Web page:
The 20 armadillo species belong to eight genera, which together constitute the family Dasypodidae. Dasypodidae is the only family in the mammalian order Cingulata of the magnorder Xenarthra, which also includes sloths and anteaters. Scaly anteaters (see pangolin) appear similar to armadillos, as they are also armoured mammals; however, they are not found in the New World and belong to a different mammalian order (Pholidota).
Extinct relatives of today’s armadillos included a 2-metre (6.6-foot), 230-kg (500-pound) beast that roamed Florida as recently as 10,000 years ago. It is not certain whether pre-Columbian humans contributed to this armadillo’s extinction. A nearly complete skeleton of an even larger species, dating from the Pleistocene Epoch (about 2.6 million to 11,700 years ago), was found in Texas. This creature belonged to an extinct subfamily of armadillos and was nearly the size of a rhinoceros. The extinct glyptodonts were prehistoric and often massive armadillos with a single unjointed carapace.
Armadillo Scientific Name
The term armadillo is derived from a Spanish word meaning “little armored one,” which was given by Spanish colonialists and explorers who spotted the unusual creature upon their travels through the Americas. The Aztecs had their own term for this creature: ayotochin, a word meaning turtle-rabbit.
Modern armadillos belong to the order Cingulata, a Latin word meaning girdle. It is believed that this order originated some 60 million years ago, when South America was more isolated from the North American landmass. The entire order was once far more diverse, containing a multitude of different armored animals.
Today, there are only two major families of armadillos remaining: the Chlamyphoridae and the Dasypodidae. Of the two, Chlamyphoridae is the most populated. Only one genus of Dasypodidae remains, though it contains the widespread nine-banded armadillo. More distantly, the armadillo is related to anteaters and sloths.
Armadillos look a bit like armored opossums (though unrelated) with their pointed snouts, short legs, a long tail, sharp claws, and big ears. These creatures are commonly known for their rather plain gray or brown appearance, but in fact, some armadillos have pink, red, or even yellow coloring. They also vary widely in size. The smallest is the pink fairy armadillo at a mere 5 inches long, whereas the largest is the giant armadillo at impressive 59 inches and 120 pounds in weight. This is the size of some larger dogs. Giant armadillos also have up to 100 teeth and six-inch claws.
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The armadillo’s most prominent feature, the scaly looking shell, provides an armor-like protection against predators. The armor covers most of head and body and sometimes the legs as well. Despite popular misconception, only one species, the three-banded armadillo, can roll into a ball. The other species dig deep into the ground with their sharp claws to protect their softer parts from damage when threatened by a predator. The number of armored bands on the shell varies by species. In fact, many species are named after the number of bands.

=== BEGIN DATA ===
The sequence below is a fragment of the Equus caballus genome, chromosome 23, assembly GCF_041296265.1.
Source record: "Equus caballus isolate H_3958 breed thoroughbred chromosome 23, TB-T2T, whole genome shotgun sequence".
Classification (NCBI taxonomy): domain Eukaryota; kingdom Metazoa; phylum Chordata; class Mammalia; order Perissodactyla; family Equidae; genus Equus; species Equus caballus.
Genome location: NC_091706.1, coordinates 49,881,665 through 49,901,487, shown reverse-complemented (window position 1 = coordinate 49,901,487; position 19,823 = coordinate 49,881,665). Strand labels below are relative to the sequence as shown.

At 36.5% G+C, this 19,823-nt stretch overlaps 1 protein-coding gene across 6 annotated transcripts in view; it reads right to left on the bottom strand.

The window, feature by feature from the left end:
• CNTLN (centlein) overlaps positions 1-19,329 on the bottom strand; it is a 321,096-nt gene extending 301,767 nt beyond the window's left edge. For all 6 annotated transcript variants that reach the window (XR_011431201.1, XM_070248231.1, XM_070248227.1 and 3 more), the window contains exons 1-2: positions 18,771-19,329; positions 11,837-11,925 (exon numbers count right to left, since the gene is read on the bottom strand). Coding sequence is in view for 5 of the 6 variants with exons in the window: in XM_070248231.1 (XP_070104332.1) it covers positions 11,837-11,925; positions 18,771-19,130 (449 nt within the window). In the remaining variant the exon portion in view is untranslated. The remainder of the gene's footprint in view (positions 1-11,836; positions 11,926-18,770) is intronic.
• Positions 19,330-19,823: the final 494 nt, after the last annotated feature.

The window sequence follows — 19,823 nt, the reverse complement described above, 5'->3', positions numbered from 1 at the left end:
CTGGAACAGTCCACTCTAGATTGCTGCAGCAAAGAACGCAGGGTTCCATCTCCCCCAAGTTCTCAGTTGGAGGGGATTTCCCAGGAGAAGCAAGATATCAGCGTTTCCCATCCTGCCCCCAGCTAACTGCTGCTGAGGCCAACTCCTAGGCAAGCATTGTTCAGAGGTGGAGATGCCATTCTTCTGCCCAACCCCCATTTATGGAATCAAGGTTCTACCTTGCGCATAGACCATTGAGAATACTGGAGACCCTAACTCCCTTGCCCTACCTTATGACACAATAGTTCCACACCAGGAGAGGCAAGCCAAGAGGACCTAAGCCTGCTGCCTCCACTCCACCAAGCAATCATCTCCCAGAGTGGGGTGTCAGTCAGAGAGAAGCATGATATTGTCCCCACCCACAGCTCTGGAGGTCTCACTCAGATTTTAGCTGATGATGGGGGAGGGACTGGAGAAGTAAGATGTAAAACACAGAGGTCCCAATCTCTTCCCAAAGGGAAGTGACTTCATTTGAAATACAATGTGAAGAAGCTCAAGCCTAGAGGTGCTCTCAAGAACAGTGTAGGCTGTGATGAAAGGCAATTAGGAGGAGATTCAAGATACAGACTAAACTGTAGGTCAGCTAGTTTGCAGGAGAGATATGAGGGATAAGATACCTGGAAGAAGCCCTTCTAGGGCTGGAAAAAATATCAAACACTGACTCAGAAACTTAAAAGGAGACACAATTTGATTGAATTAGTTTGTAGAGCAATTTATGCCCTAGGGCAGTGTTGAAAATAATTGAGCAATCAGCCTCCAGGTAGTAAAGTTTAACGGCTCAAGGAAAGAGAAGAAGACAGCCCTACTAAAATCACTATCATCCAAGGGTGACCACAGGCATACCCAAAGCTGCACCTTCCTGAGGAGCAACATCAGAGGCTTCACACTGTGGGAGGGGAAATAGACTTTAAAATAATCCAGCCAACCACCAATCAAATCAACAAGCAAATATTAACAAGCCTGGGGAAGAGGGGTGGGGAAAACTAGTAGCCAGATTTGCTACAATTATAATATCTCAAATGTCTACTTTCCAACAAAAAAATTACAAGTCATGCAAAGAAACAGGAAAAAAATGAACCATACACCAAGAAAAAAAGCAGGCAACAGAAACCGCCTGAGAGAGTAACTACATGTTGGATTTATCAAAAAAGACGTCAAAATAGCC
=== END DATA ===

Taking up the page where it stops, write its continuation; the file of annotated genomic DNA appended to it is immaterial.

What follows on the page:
Armadillos are very gifted diggers. By using their sharp claws, they can create massive burrows in the ground to serve as a safe and comfortable home, where, lined with leaves and vegetation, they sleep for up to 16 hours a day. In fact, they are such proficient diggers that their abandoned burrows are sometimes inhabited by snakes, rabbits, skunks, rats, and many other animals. Other potential sources of armadillo nests include hollow logs and long grasses or shrubs.
The digging ability also serves another important purpose: it is the main means of locating food in the ground. This is bolstered by their superior sense of smell, which makes up for their relatively poor eyesight. They can easily sniff out hidden food beyond the sight of most animals. Moreover, long sprouts of hair on their skin (though not their shell) allow them to feel their way around narrow gaps and enclosed environments. Like the anteater, the armadillo has a remarkably long tongue to suck up its prey hiding deep within the ground.
Armadillos have incredibly flexible social arrangements that may change depending on the situation. Most of the time, they enjoy a solitary existence, especially when they come out at night to hunt and forage for food (they are mostly nocturnal animals). But they will sometimes congregate together for several different reasons. The first reason for coming together is to find a mate for the breeding season. The second reason is that they will often huddle together in their burrows to keep warm during cold bouts. Because of a low average body temperature and metabolic rate, they are extremely intolerant to cold weather. For this reason, prolonged periods of cold can be a death sentence.
Armadillos are almost exclusively endemic to Central America and South America. The only exception is the nine-banded species, which is also found in the United States. They are completely absent from Africa, the Eurasian supercontinent, and the Australian area. The greatest variation of this species is found around the Paraguay region. This is due to the fact that it evolved in South America and only slowly migrated out to the rest of the hemisphere. It is possible that armadillos will continue to expand northward into the northern United States and Canada as the climate warms.